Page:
General Electric Donates $1 Million
To UNCF Technology Initiative
The United Negro College Fund last month scored another major gift in its $80 million technology campaign. Officials with the GE Fund donated a $1 million grant in support of the UNCF Technology Enhancement Campaign, bringing total funds raised to $77 million over 18 months, according to UNCF officials.
“This gift will advance teaching and learning at historically Black colleges and universities. It will help close the ‘digital divide’ in American higher education,” says William H. Gray III, president and CEO of UNCF.
Announcement of the award was made at the launch of the annual symposium known as the GE African American Forum. More than 1,000 Black General Electric executives attended the forum, which was held in Washington. Lloyd Trotter, president and CEO of GE Industrial Systems, announced the UNCF grant to the GE executives.
“Students who aren’t familiar with information technology will be at a disadvantage in the job market,” Trotter declared, noting that GE recruits heavily at the historically Black institutions. “We love the product (of HBCUs),” he added.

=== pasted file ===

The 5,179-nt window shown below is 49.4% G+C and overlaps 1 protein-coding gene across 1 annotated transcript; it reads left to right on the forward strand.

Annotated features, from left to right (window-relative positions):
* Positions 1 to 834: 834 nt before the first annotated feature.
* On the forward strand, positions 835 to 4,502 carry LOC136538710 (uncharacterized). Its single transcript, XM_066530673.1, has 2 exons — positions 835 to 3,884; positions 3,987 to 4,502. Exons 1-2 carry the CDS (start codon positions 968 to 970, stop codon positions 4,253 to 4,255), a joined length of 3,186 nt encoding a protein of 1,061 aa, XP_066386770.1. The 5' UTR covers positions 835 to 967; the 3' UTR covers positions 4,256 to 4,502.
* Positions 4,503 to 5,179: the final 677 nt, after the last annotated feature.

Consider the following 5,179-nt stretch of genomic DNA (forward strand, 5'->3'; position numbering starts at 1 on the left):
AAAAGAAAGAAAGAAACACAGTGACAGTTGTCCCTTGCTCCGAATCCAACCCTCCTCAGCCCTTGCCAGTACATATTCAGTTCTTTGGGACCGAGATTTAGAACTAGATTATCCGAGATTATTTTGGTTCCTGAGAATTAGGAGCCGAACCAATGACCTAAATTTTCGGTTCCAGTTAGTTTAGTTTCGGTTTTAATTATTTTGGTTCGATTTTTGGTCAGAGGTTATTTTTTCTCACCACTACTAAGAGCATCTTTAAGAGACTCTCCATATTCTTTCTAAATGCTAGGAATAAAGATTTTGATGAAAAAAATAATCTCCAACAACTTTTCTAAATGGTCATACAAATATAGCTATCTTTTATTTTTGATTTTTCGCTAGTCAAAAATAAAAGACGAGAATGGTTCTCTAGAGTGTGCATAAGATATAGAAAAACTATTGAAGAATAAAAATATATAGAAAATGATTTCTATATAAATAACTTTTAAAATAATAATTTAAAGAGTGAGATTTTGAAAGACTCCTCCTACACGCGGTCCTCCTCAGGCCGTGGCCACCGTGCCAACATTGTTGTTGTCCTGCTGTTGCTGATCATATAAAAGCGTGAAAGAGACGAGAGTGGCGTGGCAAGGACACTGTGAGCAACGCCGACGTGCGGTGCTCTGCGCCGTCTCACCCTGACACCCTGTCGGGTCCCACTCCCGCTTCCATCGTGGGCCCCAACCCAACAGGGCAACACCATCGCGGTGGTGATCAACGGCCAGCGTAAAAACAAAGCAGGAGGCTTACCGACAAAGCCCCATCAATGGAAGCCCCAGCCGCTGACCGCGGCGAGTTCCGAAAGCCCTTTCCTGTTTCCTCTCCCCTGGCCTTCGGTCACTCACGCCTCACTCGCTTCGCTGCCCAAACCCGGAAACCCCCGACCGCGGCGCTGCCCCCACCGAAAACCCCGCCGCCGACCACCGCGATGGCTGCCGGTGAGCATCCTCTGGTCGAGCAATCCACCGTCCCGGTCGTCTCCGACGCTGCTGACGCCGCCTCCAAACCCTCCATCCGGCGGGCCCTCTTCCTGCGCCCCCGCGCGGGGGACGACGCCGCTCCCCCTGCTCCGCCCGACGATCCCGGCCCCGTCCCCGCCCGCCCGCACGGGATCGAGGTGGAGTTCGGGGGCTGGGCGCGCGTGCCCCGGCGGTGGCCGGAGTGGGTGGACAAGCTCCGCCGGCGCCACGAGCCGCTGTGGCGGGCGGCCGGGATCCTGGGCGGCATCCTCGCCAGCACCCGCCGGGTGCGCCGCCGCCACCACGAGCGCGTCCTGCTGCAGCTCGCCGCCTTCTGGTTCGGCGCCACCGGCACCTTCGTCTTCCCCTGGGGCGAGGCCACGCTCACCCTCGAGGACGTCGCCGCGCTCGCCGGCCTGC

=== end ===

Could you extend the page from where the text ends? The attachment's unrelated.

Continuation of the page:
The GE Fund, which is the philanthropic arm of the General Electric Company, contributes to education and community projects around the world.
Gray told reporters that UNCF expects to hit the $80 million mark within the next few months, thus completing what he describes as a first phase technology enhancement campaign. UNCF will subsequently embark on a second phase campaign, whose dollar objective has not been determined.
At the 39 UNCF institutions, funds raised in the $80 million campaign have paid for the following:
• wiring of all buildings on UNCF campuses;
• basic hardware and software to establish an up-to-date information technology platform at each campus;
• training for faculty, staff and students;
• integration of information technology into academic programs; and
• discounted equipment and software accessible through the UNCF Web site for faculty, students and staff.
Gray says the second phase campaign will support programs aimed at providing computers to low-income students on UNCF campuses; establishing wireless networks and networking capacity on the campuses; and developing distance education capacity at UNCF institutions.
“Now that we’ve gotten our schools to a minimal level of information technology development, the question is how do we get them to the next level,” Gray says.
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